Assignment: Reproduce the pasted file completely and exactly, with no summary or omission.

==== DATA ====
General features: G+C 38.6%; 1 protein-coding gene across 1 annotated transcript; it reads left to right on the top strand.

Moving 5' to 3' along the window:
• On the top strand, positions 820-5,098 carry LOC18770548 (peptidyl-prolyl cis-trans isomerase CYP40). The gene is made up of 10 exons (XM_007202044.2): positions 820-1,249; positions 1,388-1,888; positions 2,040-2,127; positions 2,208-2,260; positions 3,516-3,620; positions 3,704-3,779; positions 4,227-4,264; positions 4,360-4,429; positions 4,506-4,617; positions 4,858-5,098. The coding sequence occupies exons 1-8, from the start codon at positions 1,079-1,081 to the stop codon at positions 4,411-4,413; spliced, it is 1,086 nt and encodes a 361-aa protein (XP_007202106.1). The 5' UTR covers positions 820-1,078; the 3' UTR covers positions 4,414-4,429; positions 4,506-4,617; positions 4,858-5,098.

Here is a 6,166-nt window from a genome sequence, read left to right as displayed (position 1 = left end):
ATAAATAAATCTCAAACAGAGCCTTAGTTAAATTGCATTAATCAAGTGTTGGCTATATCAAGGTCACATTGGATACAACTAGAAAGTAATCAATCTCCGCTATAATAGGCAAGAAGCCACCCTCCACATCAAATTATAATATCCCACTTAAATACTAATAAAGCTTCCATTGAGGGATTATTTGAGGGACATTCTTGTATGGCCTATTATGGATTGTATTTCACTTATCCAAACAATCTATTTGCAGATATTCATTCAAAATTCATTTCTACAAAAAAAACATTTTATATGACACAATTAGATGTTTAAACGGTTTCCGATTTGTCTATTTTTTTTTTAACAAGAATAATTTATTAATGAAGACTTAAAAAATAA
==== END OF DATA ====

General features: G+C 38.6%; 1 protein-coding gene across 1 annotated transcript; it reads left to right on the top strand.

Moving 5' to 3' along the window:
• On the top strand, positions 820-5,098 carry LOC18770548 (peptidyl-prolyl cis-trans isomerase CYP40). The gene is made up of 10 exons (XM_007202044.2): positions 820-1,249; positions 1,388-1,888; positions 2,040-2,127; positions 2,208-2,260; positions 3,516-3,620; positions 3,704-3,779; positions 4,227-4,264; positions 4,360-4,429; positions 4,506-4,617; positions 4,858-5,098. The coding sequence occupies exons 1-8, from the start codon at positions 1,079-1,081 to the stop codon at positions 4,411-4,413; spliced, it is 1,086 nt and encodes a 361-aa protein (XP_007202106.1). The 5' UTR covers positions 820-1,078; the 3' UTR covers positions 4,414-4,429; positions 4,506-4,617; positions 4,858-5,098.

Here is a 6,166-nt window from a genome sequence, read left to right as displayed (position 1 = left end):
ATAAATAAATCTCAAACAGAGCCTTAGTTAAATTGCATTAATCAAGTGTTGGCTATATCAAGGTCACATTGGATACAACTAGAAAGTAATCAATCTCCGCTATAATAGGCAAGAAGCCACCCTCCACATCAAATTATAATATCCCACTTAAATACTAATAAAGCTTCCATTGAGGGATTATTTGAGGGACATTCTTGTATGGCCTATTATGGATTGTATTTCACTTATCCAAACAATCTATTTGCAGATATTCATTCAAAATTCATTTCTACAAAAAAAACATTTTATATGACACAATTAGATGTTTAAACGGTTTCCGATTTGTCTATTTTTTTTTTAACAAGAATAATTTATTAATGAAGACTTAAAAAATAA